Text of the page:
"Let's say someone at Fox News had referred to one of the highly minority counties in Florida with something that could be perceived as a racial epithet," I said. "You can imagine the outrage?"
"But it's not," Martin replied. "It's just not a term that is racial in any way. That's the problem that I have. That's why I just don't want to get into this 'What if XYZ other side' because it's just not a term that is loaded in Florida. It's like a common historical, cultural, political term as reams of evidence will prove. I just am not going to be a pawn in this grand, ideological back and forth of trying to stir up outrage and like the sort of faux indignation. I'm just not going to be a part of it."
But he is part of it whether he wants to be or not. We're all part of it, and can't escape it. That's what over four years of media playing the race card at every turn has wrought.
Can anyone in this industry say, "I'm just not going to be a part of it?"
"Look, if you guys want to do media accountability from the right I think that's great," Martin told me, "but don't undermine your own cause by doing gotcha nonsense that is totally intellectually unserious and is entirely aimed at trying to gin up faux indignation and faux outrage."
He continued, "It's a common, political term down there to describe native Floridians, and the fact that there is this sort of outrage generated I think says more about the political media culture that we live in now and this sort of faux indignation that gets stirred up that is really just sort of point scoring for either side. I think it's really unfortunate."
I responded, "Okay, but wouldn't you say that this is the case on both sides. Let's face it, you were on MSNBC where virtually every criticism of Barack Obama they report as being somehow racist."
"Totally agree that there is now a culture in the sort of political media universe on both sides where there is this sort of outrage industry that has been created where both sides monitor the other and try to find examples of offensive comments that can be seized upon and stirred up entirely for political gain where you have this, again, faux indignation, but it's really just posing as indignation," he said. "It's all about political point scoring, and I think it absolutely takes place now on both sides."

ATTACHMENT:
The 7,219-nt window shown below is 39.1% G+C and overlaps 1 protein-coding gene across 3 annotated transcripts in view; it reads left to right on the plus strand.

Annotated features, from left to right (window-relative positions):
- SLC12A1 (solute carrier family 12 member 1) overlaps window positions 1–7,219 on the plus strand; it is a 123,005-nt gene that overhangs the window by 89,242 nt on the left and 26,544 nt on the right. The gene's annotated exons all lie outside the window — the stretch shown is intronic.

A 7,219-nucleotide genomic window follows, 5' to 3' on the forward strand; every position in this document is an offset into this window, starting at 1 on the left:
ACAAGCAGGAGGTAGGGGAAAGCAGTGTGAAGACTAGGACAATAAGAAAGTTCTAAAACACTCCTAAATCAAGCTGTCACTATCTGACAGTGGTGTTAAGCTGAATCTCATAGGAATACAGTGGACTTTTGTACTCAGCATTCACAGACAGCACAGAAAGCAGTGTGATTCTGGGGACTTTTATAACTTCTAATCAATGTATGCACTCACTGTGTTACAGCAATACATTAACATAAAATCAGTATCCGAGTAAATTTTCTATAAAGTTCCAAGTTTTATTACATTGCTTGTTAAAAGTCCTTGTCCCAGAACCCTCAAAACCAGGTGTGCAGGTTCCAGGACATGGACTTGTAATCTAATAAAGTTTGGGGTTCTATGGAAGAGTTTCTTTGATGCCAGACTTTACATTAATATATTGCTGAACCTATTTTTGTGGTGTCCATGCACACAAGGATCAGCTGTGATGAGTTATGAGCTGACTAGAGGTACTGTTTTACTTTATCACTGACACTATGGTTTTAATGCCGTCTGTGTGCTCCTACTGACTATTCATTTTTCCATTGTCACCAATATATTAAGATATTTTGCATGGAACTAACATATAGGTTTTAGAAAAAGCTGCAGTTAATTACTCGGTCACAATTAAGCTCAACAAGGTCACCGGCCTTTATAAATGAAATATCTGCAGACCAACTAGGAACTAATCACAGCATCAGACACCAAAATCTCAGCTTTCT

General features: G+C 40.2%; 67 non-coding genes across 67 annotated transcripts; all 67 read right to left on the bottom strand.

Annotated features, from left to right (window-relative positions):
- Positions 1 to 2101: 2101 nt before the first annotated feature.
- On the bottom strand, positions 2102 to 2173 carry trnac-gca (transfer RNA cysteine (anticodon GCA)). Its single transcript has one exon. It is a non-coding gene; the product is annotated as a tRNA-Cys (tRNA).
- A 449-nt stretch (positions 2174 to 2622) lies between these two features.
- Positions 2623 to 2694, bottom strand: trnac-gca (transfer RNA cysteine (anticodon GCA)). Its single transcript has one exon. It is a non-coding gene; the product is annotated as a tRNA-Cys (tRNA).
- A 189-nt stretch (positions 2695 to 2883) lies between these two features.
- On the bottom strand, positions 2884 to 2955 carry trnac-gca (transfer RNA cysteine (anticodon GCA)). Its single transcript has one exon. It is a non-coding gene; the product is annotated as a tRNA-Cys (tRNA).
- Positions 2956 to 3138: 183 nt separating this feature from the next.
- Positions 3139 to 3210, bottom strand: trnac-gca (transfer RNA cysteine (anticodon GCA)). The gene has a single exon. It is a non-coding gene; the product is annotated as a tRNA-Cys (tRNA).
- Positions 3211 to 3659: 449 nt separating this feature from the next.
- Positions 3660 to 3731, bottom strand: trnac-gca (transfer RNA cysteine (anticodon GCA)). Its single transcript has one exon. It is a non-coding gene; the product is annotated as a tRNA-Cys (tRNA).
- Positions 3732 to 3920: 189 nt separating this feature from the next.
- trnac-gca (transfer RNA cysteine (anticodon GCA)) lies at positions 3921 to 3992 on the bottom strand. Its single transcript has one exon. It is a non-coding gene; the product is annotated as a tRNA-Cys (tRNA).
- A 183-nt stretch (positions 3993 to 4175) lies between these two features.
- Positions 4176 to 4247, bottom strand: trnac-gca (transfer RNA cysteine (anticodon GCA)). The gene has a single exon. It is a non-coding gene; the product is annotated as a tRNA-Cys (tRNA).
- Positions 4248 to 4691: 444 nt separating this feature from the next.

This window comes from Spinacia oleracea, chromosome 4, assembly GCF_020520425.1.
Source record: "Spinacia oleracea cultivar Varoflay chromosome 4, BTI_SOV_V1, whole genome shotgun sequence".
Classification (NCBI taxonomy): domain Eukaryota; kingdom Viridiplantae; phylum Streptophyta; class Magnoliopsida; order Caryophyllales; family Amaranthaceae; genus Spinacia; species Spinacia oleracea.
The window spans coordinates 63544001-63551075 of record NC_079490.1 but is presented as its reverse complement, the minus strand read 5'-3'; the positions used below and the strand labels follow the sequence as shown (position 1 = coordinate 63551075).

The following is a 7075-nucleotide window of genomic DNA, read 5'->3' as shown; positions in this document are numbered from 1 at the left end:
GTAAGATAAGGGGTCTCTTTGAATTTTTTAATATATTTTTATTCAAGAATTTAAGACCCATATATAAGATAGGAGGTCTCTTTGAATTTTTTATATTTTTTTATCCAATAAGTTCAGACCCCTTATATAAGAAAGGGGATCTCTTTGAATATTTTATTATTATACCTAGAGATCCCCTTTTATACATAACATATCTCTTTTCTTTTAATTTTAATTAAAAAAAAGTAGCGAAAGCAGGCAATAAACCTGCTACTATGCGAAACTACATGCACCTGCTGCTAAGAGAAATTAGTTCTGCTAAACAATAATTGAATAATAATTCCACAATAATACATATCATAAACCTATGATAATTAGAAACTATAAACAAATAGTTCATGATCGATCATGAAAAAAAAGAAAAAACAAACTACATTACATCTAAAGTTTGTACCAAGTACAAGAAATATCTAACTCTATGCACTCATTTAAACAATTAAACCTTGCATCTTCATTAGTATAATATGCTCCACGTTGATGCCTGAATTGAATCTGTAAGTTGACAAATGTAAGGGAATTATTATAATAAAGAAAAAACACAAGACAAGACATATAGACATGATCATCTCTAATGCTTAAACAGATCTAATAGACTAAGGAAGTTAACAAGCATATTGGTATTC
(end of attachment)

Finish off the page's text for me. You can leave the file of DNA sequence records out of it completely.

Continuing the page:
He elaborated, "It's the same goal, and it's to try to catch the other side in saying something that is going to be received as offensive or outrageous or politically damaging or what have you. That's the game, okay? But keep me out of it, alright?"
"I am a political reporter, I'm doing my job on a show hosted by Chuck Todd, a serious political reporter who's from Florida, who is not a partisan, and we're talking about the primary, and I'm using a term that is widely used in the political lexicon in the state of Florida. Okay? And it was in no way inflammatory in that context, and for folks to just try and make it so says more about the political culture that we're in now than it does about the actual facts here," Martin continued.
"I still think facts matter, and I think reality matters, and I'm not going to let stupidity and ignorance triumph, which is why I'm talking to you right now because I think that you're a serious guy and that the folks that work with MRC are serious people, and that you guys should recognize that every word that comes out of somebody's mouth should not just be merely seen as an opportunity to play gotcha, but let's actually step back and think about this before we just blindly try to sort of score political points.I cover politics straight. I don't take sides, and I don't want to get caught up in these ideological wars back and forth."
None of us do, but that is the world we live in now, and no journalist is exempt.
What we've sadly witnessed during this Republican presidential race is press members scrutinizing every word uttered by the candidates to crucify them if they misstep.
Martin himself began the sleazy investigation into decades-old allegations of sexual harassment by Herman Cain. In six days last year Politico ran more stories about this so-called scandal than it did throughout the entire 2008 presidential campaign about Barack Obama's connections to domestic terrorist Bill Ayers or convicted real estate developer Tony Rezko.
For his part in breaking this "story," Martin was actually congratulated on MSNBC by Hardball host Chris Matthews and the Washington Post's Nia-Malika Henderson.
Eventually, the pressure of all this scrutiny led to Cain's withdrawal from the race. Heard anything about any of these allegations since?
Now, the Politico reporter that broke this "story," after stating on national television what he correctly believes is not offensive in Florida but is in other states, says, "I don't want to get caught up in these ideological wars back and forth."
Seems a bit late for that.
The reality is that after talking to Martin on and off the record, I believe him to be a highly-professional gentleman who thinks he said nothing wrong on MSNBC Tuesday. The research I've done supports this view: what he said about Florida crackers is not offensive in Florida.
But he was on a national cable network with national viewers that don't have the same opinion of this term as people in the Sunshine State.
As we live in a highly-charged racial environment partially due to media outlets like the network he was on and the publication he works for, Martin should have to walk on the same eggshells we all do whether he likes it or not.
Sadly, that is the world we now live in. If only it weren't the case.